Gracefully Truthful

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Read His Words Before Ours!

Psalm 103:8-14
Matthew 6:14-15
Matthew 18:21-35
Colossians 3:12-14
I John 1:9 

I don’t know about you, but, while I like the idea of forgiveness,
I find it challenging at times.

“Forgive us our debts as we also have forgiven our debtors,” is one of those prayers where the words are easy to say, but it’s much more difficult when we stop and think through what it actually means. 

A while ago I realised I was struggling with un-forgiveness towards someone.  It surprised me because I’m not usually one to hold a grudge and it wasn’t a massive offence but, in this instance, I was angry.  It annoyed me that the person didn’t even seem to have noticed the issue until I pointed it out. Then, their apology, when it finally came, seemed half-hearted. They didn’t seem to grasp the seriousness of what they had done or how it had hurt me.
Just saying sorry didn’t make it all okay. 

I was complaining to God about how unfair it all was when I had a second moment of realisation: isn’t that exactly what I often do to Him? 

How many times do I do things that hurt Him, but don’t even notice? 
How often are my apologies to Him half-hearted, taking His forgiveness for granted?
Do I really grasp the seriousness of sin and its consequences? 

In those moments I’m grateful that God doesn’t forgive me the way I sometimes forgive others. His forgiveness is complete.
He doesn’t bear a grudge against us.
He takes our sin and removes it “as far as the east is from the west.”  (Psalm 103:12) 

I’m grateful that His forgiveness isn’t limited,
instead He continues to forgive over and over again.
Jesus says in response to Peter’s question,
not as many as seven times… but seventy times seven.”  (Matthew 18:22) 

Incidentally, I don’t think Jesus is suggesting a literal limit of forgiving 490 times.
By that point, we would probably have lost count!
I think His point is we should keep on forgiving. 

Just as God forgives us.
I’m glad He doesn’t set a limit on me,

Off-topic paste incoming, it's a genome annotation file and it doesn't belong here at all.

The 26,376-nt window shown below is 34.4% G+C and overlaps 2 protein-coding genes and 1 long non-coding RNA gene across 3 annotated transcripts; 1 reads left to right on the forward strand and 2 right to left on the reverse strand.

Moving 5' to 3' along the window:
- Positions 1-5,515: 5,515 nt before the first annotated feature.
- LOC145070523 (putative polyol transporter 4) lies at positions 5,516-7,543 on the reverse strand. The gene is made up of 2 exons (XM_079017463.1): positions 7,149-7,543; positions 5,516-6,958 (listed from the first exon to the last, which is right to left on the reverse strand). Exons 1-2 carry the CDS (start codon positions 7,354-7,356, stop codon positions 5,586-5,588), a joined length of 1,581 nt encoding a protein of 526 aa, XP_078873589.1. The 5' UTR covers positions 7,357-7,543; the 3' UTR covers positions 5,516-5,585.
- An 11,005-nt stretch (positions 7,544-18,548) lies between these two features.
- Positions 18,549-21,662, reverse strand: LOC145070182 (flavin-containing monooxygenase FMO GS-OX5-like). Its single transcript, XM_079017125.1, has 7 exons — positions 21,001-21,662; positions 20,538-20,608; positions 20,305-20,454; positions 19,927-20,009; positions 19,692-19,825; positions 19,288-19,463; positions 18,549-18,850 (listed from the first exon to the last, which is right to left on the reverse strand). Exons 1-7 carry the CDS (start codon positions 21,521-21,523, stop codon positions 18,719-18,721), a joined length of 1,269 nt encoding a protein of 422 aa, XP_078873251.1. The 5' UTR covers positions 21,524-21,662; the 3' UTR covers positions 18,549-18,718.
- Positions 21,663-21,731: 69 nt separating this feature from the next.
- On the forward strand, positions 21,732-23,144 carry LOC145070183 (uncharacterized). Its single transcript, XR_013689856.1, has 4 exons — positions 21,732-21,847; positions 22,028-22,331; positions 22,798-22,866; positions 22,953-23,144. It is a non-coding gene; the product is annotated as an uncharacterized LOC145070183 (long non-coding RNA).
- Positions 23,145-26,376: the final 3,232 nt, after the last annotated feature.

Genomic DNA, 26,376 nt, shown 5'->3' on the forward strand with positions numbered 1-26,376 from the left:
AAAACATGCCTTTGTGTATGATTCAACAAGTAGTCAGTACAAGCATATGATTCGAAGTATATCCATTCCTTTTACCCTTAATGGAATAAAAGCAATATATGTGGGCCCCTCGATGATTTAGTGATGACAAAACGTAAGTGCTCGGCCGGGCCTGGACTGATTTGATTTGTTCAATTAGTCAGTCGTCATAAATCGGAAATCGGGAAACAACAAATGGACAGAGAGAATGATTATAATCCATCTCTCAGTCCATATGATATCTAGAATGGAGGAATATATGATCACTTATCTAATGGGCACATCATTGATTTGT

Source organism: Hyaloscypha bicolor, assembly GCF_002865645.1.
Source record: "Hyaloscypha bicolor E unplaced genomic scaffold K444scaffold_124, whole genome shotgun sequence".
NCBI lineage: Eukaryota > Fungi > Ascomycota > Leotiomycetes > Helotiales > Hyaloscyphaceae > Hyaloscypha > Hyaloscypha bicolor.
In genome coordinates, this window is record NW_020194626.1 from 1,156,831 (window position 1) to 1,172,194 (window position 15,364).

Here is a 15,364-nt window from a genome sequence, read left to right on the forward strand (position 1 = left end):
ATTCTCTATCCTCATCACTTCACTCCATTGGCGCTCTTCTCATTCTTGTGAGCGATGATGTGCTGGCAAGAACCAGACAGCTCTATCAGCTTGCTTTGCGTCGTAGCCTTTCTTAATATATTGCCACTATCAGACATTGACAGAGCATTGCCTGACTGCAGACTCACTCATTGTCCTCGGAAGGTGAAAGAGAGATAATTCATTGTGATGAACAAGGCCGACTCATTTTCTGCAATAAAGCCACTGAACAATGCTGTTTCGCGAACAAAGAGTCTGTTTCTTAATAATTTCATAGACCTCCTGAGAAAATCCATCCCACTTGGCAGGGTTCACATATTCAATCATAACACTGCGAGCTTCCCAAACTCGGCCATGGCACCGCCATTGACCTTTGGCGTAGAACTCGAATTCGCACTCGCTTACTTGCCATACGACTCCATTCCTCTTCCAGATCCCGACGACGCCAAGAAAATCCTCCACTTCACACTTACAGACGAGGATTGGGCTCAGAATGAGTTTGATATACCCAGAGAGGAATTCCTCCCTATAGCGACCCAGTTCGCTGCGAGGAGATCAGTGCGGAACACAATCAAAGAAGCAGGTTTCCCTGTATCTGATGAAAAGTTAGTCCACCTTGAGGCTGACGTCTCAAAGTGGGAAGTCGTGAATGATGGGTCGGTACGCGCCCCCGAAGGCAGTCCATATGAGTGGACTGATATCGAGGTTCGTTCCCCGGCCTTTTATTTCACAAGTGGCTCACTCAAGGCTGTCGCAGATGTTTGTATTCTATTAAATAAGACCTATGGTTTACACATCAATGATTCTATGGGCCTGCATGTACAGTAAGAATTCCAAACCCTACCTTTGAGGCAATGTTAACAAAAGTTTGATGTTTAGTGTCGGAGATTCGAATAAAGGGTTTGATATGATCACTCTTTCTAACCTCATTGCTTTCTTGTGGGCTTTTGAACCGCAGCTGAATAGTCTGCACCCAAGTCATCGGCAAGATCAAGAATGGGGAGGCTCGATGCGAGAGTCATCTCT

so why should I set a limit on others? 

This doesn’t mean it’s easy! 
Especially where the consequences of the sin have been more serious.
When we’ve been wounded deeply.
Where we have lasting scars. 

In Matthew 18, Jesus shares a parable. A servant is in debt to his master, and it is a massive debt, one that he will never be able to pay.  To the servant’s amazement, the master shows mercy and cancels his debt!  You would expect the servant to be grateful, but instead he goes out and finds another servant who owes him a small amount of money and, ignoring the man’s pleas for mercy, throws him into prison until the debt is paid. 

The servant’s behaviour seems crazy!
How can he continue to pursue such a small debt when he has been forgiven so much? 

I admit though that I used to struggle with that story. 

The problem was I felt the sins I was being asked to forgive
were bigger than any sins I had committed.
I felt that I was being forgiven a small amount,
but being asked to forgive a much bigger debt,
and it seemed unfair. 

Finally God opened my eyes to the truth:
My debt was a massive one.
Not because the things I had done were terrible by human standards,
but because they were against Him, the holy and righteous God.
It was a debt I could not pay.

No amount of good deeds or hard work would balance the books in my favor.
There was nothing I could do to make it right.
My situation was just as hopeless as the servant’s in the story, and I needed God’s mercy. 

Fortunately, that is exactly what He offers!
John writes, “If we confess our sins, He is faithful and righteous to forgive us our sins and to cleanse us from all unrighteousness.”  (1 John 1:9) 

If I really understood this mercy, 
and took hold of it, 
I had to offer the same mercy to others. 

I realised that forgiveness is not denying the hurt, or saying that it didn’t matter,
rather it’s handing it over to God and letting Him be the judge.
Forgiveness is trusting Him to deal with the sin against me instead of trying to make it right by myself.  

I found that forgiveness was a process.
It wasn’t something that happened all at once,
but over a period of time I was able to let go and truly forgive. 

The good news is that we don’t need to do it by ourselves.
God gives us His Spirit to help us.
As we grow in Him, “as God’s chosen ones, holy and dearly loved,” (Colossians 3:12)
we understand His forgiveness more deeply,
through which He equips us to follow His example and extend that same forgiveness to others.